These questions refract and multiply based on your situation. If you are a developer of AI then you are looking for subjects to apply your skills to. The future looks pretty rosy for those who can help develop AI solutions. The challenge becomes how to direct your career so that you maximize the potential benefits your skills are opening up for you. However, if you earn your living doing a job that is threatened by AI, then you want to know how to plan your career to protect your livelihood. Your job may be done better by a machine in the future, but you still need to earn a living. The questions may sound similar, but they are leading to different answers.
The jobs that AI is least likely to replace are those that are primarily focused on tasks that AI cannot currently and may never be able to do. What are the characteristics of tasks that AI may never be able to do?
- Tasks requiring character – AI cannot perform tasks that require character. Take the golden rule. An AI engine cannot recognize that it is about to do something that it would not want done to itself. Humans can design AI engines to follow the golden rule, if they have thought through what that AI engine will be doing and identified the circumstances in which the golden rule might apply. This would demonstrate the need to have a human with good character and insight involved in the design and perhaps operation of AI.
- Creative and artistic tasks – Truly creative tasks are far beyond what AI can do. AI can use machine learning to find patterns and extrapolate data but that is not truly creative, it is algorithmic.
- Dealing with non-normal distributions – Most algorithms have an unstated assumption that the data they are analyzing has a normal distribution. Often the assumption is that the distribution is gaussian, but that is only one example of a normal distribution. When the data has a non‑normal distribution AI is limited because the underlying math in its algorithms break down.
An important category of non‑normal events are what have come to be called “black swans.” A “black swan” is a low probability, high impact event. The Fukushima nuclear plant disaster and 2000 Bush v Gore election are two examples. This category of events cannot be predicted from the record of past events because no examples are likely to be in the data.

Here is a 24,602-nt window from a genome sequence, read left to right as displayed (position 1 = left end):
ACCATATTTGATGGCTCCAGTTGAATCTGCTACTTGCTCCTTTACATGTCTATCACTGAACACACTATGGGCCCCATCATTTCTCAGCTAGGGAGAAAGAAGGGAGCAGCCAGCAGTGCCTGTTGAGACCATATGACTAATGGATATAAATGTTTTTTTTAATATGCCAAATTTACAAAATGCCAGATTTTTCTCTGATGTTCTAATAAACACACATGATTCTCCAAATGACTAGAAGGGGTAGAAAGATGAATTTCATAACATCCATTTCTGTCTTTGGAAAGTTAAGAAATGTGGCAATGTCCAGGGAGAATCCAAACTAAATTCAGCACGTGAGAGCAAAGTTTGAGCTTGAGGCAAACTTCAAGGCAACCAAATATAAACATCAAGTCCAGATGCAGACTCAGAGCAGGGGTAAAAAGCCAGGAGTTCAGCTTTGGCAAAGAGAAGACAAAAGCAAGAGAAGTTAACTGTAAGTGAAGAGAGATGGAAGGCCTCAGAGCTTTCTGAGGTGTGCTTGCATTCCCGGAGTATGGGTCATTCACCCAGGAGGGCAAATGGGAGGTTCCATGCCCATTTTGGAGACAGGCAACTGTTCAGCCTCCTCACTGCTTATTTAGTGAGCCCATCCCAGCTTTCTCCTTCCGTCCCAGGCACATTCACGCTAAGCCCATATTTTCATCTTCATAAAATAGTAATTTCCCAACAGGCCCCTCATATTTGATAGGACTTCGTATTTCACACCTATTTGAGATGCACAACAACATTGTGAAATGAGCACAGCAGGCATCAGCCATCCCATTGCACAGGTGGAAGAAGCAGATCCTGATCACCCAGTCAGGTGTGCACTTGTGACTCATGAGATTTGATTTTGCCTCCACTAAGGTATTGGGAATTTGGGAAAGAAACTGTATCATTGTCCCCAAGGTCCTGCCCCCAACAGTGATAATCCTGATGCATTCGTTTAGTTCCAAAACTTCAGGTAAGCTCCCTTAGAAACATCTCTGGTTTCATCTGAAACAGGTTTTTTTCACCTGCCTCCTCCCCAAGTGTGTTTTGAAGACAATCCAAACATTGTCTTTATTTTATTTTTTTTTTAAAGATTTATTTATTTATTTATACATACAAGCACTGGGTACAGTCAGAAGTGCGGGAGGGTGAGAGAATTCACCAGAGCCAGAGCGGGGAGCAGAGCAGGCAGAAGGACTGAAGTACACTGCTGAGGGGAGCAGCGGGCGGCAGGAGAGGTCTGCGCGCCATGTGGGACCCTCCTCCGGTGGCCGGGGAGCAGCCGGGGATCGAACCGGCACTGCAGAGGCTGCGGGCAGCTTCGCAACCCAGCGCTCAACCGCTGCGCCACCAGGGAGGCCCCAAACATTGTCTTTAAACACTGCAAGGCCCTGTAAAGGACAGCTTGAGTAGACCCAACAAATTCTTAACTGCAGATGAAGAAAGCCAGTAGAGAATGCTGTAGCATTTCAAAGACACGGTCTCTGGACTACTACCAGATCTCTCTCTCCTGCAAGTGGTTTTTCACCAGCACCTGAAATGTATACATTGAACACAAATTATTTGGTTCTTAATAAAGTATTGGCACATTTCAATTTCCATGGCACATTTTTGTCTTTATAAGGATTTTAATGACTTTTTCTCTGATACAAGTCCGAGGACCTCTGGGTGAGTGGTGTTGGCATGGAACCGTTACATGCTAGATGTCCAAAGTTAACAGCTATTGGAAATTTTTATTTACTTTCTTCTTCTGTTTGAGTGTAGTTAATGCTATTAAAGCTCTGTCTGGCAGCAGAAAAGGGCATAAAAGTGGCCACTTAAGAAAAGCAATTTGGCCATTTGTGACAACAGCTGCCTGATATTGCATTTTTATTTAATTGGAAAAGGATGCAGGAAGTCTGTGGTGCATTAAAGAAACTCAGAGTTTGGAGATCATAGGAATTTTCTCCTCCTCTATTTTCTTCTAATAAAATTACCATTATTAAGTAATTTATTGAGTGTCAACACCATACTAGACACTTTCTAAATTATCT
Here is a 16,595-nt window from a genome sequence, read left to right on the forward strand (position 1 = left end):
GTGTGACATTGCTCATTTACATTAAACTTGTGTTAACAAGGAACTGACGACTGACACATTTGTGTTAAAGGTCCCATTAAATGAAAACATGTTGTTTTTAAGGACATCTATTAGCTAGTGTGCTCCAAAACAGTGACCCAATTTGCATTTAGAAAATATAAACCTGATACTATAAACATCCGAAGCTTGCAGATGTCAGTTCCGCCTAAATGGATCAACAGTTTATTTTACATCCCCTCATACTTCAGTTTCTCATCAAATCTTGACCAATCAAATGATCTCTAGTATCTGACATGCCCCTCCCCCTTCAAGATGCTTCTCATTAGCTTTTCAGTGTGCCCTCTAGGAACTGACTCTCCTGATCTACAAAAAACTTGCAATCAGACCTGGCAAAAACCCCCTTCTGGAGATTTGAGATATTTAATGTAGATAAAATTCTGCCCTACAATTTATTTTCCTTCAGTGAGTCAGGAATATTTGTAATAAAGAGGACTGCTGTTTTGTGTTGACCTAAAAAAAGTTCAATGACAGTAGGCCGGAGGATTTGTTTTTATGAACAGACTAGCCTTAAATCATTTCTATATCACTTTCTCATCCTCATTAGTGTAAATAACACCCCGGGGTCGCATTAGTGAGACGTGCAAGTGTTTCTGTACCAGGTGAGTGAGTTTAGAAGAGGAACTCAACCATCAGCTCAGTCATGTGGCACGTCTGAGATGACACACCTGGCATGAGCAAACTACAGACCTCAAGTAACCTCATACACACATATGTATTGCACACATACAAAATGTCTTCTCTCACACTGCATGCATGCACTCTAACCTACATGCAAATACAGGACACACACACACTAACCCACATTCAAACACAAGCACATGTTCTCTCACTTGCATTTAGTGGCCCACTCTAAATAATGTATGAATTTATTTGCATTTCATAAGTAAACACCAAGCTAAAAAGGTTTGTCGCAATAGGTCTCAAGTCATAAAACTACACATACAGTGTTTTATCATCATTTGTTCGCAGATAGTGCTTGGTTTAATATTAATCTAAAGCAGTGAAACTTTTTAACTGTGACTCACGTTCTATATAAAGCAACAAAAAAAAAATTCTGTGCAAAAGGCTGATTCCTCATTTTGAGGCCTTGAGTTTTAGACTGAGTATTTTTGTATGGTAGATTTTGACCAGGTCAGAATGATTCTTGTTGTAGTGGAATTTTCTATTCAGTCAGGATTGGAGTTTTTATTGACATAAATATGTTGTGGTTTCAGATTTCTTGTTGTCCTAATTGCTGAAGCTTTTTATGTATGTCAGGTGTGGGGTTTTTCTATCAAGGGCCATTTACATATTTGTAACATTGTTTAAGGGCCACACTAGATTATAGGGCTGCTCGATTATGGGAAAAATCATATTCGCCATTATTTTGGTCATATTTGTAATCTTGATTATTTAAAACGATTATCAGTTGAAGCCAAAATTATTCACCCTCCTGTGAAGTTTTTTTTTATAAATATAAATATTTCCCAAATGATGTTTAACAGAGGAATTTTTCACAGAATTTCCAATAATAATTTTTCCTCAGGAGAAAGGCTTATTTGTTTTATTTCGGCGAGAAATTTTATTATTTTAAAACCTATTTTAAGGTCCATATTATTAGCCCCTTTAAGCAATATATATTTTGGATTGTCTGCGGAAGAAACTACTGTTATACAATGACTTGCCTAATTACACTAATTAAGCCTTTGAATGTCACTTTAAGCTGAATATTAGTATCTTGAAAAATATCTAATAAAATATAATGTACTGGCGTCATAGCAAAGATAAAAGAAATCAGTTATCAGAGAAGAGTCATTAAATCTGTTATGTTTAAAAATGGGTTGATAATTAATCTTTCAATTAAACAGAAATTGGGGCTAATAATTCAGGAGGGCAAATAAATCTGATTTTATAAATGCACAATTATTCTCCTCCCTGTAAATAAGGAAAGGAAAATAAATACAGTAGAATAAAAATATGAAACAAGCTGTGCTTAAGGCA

- Tasks that require relationships – A distinctive characteristic of the most outstanding human beings is their ability to develop a network of relationships to achieve some large, complex task. Whether it be the CEO of a new startup company, the general of an army or a political leader solving a societal problem, the most outstanding humans know how to develop and manage relationships. While AI machines can act cooperatively their relationships must be designed into them by people. AI cannot independently map out those relationships and define their structure. Relationships must be designed into AI by humans.
The best way to protect your career is to choose a career that primarily deals with tasks that have these kinds of characteristics. If your current job seems threatened by AI, you should consider developing new skills with the characteristics mentioned. If you are preparing for your career now, expect AI to change the job you are considering, as it is now done. In the future AI will almost certainly do some tasks that people now do and will do them better than a person ever could. However, with some insightful preparation, focusing on these characteristics will result in AI doing the boring parts of many jobs, releasing people to be more creative, productive, and because of that, more valuable.
It is useful to be precise in the question being asked. It can happen that the answer to one question is inappropriately applied to a different question, resulting in a flawed conclusion. I have concluded in a previous article that AI faces an ontological barrier that prevents it from ever truly replacing humanity. However, if I apply that answer to my personal situation, I might conclude that I cannot be replaced in my current job. The truth is that I might well be replaced by a machine and find myself out of a job. It depends on what my job is. So, concluding that from a metaphysical perspective AI cannot replace humanity says nothing about whether AI might do some jobs currently done by humans. As AI is developed it is important to understand its impact on us individually and our societies and cultures. We may well make societal decisions that we do not want AI developed in ways that have certain impacts. Monitoring how AI is developed and its potential for further development will be an important activity if we want to maximize its benefit while protecting ourselves from undesired consequences.
You may also wish to read:
Will Humans Ever Be Fully Replaceable By AI? Part I (Stephen Berger)
Will Humans Ever Be Fully Replaceable By AI? Part II (Stephen Berger)